Tables for
Volume F
Crystallography of biological macromolecules
Edited by E. Arnold, D. M. Himmel and M. G. Rossmann

International Tables for Crystallography (2012). Vol. F, ch. 9.2, p. 231

Section 9.2.1. Introduction

T. Earnesta* and C. Corka

aStructural Proteomics Development Group, Physical Biosciences Division, Lawrence Berkeley National Laboratory, Berkeley, CA 94720, USA
Correspondence e-mail:

9.2.1. Introduction

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The three-dimensional structure of a biological molecule provides fundamental information about how it interacts with other molecules, co-factors and ligands that defines, at a molecular level, how the protein functions in the cellular environment. Protein structure information has also proved to be an invaluable tool in the development of new synthetically derived medicines. The determination of protein structures has significantly accelerated in the past decade, due in large part to advances in protein production (cloning, sequencing, expression and purification), protein crystallography (e.g. cryogenic freezing, intense syn­chrotron X-ray sources, area detectors) and computing. There has been an explosive growth in the use of synchrotron sources for the collection of X-ray diffraction intensities from protein crystals, since synchrotrons can provide bright tunable X-rays which are needed for both high-throughput projects and challenging biomolecular targets such as large complexes and membrane proteins (Wakatsuki & Earnest, 2000[link]).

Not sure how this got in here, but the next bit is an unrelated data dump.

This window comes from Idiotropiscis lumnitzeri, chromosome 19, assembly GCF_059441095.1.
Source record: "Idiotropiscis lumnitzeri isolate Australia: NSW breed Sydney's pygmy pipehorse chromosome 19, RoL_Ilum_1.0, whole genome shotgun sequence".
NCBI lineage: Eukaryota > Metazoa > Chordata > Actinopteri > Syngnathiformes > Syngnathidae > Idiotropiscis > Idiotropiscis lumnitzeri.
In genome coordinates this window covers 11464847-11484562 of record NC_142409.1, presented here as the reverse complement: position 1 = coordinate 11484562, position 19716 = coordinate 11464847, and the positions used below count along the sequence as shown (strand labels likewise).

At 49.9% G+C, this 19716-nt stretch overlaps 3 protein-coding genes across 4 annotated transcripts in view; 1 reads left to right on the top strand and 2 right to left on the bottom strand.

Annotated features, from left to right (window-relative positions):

The convergence of a number of factors in the 1990s and early 2000s motivated the development of robotic crystal mounting – the increase in the number and performance of synchrotron beamlines for biological crystallography, improvements in detector speed, the motorization and computer control of beamlines, advances in computer hardware and software, and an increase in the demand for beam time as structural biologists began to pursue ever more difficult crystallographic projects. Structural genomics efforts and structure-based drug-design programmes benefited significantly, with an increase in the throughput of data collection and analysis for which these systems provided an enabling technology. During the 1990s, the use of cryogenic data collection, instead of mounting in glass capillaries, also allowed synchrotron beamlines to be used more productively, since the bright beams lead very rapidly to the onset of radiation damage unless the crystal is preserved and maintained at low temperatures, typically ∼100–120 K.


Wakatsuki, S. & Earnest, T. N. (2000). The impact of synchrotron radiation in protein crystallography. Synchrotron Radiat. News, 13, 4–8.

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